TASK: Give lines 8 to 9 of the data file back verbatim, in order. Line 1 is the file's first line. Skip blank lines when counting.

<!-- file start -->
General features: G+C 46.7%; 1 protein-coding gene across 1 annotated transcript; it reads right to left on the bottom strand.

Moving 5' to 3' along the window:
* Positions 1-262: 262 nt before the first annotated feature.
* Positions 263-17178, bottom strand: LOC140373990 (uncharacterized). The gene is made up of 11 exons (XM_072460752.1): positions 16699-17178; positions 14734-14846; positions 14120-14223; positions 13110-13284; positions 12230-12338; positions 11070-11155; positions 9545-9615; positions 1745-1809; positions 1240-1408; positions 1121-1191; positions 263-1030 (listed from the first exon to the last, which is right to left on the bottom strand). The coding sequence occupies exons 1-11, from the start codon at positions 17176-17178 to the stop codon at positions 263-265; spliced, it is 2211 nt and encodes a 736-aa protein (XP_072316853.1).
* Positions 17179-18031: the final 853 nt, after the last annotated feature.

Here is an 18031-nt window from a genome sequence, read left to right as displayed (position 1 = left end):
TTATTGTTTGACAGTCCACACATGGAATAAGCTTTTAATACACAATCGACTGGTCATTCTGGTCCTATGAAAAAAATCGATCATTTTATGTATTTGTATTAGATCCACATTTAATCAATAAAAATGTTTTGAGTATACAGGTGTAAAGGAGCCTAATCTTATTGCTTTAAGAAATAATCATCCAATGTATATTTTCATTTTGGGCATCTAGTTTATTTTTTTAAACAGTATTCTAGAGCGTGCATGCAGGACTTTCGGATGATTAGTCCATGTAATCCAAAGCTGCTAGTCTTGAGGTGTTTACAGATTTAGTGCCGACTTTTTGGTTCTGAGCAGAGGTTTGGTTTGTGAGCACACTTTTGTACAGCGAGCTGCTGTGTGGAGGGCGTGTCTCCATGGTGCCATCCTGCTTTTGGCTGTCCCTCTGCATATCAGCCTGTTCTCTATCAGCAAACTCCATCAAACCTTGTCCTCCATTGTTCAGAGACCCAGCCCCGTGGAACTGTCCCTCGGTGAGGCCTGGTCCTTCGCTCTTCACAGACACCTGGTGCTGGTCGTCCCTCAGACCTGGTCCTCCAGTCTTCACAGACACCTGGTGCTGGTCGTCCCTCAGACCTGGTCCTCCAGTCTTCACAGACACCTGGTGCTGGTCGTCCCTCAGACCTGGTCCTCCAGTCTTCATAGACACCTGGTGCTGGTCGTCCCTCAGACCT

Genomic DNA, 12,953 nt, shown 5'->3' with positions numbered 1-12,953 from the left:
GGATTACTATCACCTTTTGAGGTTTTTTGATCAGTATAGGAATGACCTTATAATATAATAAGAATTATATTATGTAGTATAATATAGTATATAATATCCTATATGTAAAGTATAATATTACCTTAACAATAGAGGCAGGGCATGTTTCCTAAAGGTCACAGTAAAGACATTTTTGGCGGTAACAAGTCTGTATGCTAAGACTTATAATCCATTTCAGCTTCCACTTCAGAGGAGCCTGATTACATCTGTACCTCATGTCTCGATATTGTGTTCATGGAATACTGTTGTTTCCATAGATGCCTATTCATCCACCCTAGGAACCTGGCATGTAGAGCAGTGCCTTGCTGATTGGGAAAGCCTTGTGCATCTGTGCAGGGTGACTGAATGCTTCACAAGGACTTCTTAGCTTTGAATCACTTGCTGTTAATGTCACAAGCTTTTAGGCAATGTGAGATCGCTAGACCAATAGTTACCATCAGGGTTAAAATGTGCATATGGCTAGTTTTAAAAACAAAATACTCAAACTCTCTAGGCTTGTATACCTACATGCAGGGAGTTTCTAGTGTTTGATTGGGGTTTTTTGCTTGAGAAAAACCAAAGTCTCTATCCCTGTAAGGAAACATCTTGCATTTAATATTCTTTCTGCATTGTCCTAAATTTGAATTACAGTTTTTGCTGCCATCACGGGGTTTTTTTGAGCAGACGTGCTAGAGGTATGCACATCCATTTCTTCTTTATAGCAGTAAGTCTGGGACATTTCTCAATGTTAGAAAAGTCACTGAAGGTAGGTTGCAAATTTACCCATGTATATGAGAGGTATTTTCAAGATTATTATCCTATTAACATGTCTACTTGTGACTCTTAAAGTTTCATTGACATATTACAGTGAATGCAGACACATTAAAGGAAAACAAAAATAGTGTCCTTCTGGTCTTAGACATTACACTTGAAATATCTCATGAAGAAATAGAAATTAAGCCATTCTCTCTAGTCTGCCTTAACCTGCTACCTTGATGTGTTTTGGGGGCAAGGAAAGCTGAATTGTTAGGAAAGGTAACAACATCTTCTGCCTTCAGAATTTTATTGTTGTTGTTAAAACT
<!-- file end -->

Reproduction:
Genomic DNA, 12,953 nt, shown 5'->3' with positions numbered 1-12,953 from the left:
GGATTACTATCACCTTTTGAGGTTTTTTGATCAGTATAGGAATGACCTTATAATATAATAAGAATTATATTATGTAGTATAATATAGTATATAATATCCTATATGTAAAGTATAATATTACCTTAACAATAGAGGCAGGGCATGTTTCCTAAAGGTCACAGTAAAGACATTTTTGGCGGTAACAAGTCTGTATGCTAAGACTTATAATCCATTTCAGCTTCCACTTCAGAGGAGCCTGATTACATCTGTACCTCATGTCTCGATATTGTGTTCATGGAATACTGTTGTTTCCATAGATGCCTATTCATCCACCCTAGGAACCTGGCATGTAGAGCAGTGCCTTGCTGATTGGGAAAGCCTTGTGCATCTGTGCAGGGTGACTGAATGCTTCACAAGGACTTCTTAGCTTTGAATCACTTGCTGTTAATGTCACAAGCTTTTAGGCAATGTGAGATCGCTAGACCAATAGTTACCATCAGGGTTAAAATGTGCATATGGCTAGTTTTAAAAACAAAATACTCAAACTCTCTAGGCTTGTATACCTACATGCAGGGAGTTTCTAGTGTTTGATTGGGGTTTTTTGCTTGAGAAAAACCAAAGTCTCTATCCCTGTAAGGAAACATCTTGCATTTAATATTCTTTCTGCATTGTCCTAAATTTGAATTACAGTTTTTGCTGCCATCACGGGGTTTTTTTGAGCAGACGTGCTAGAGGTATGCACATCCATTTCTTCTTTATAGCAGTAAGTCTGGGACATTTCTCAATGTTAGAAAAGTCACTGAAGGTAGGTTGCAAATTTACCCATGTATATGAGAGGTATTTTCAAGATTATTATCCTATTAACATGTCTACTTGTGACTCTTAAAGTTTCATTGACATATTACAGTGAATGCAGACACATTAAAGGAAAACAAAAATAGTGTCCTTCTGGTCTTAGACATTACACTTGAAATATCTCATGAAGAAATAGAAATTAAGCCATTCTCTCTAGTCTGCCTTAACCTGCTACCTTGATGTGTTTTGGGGGCAAGGAAAGCTGAATTGTTAGGAAAGGTAACAACATCTTCTGCCTTCAGAATTTTATTGTTGTTGTTAAAACT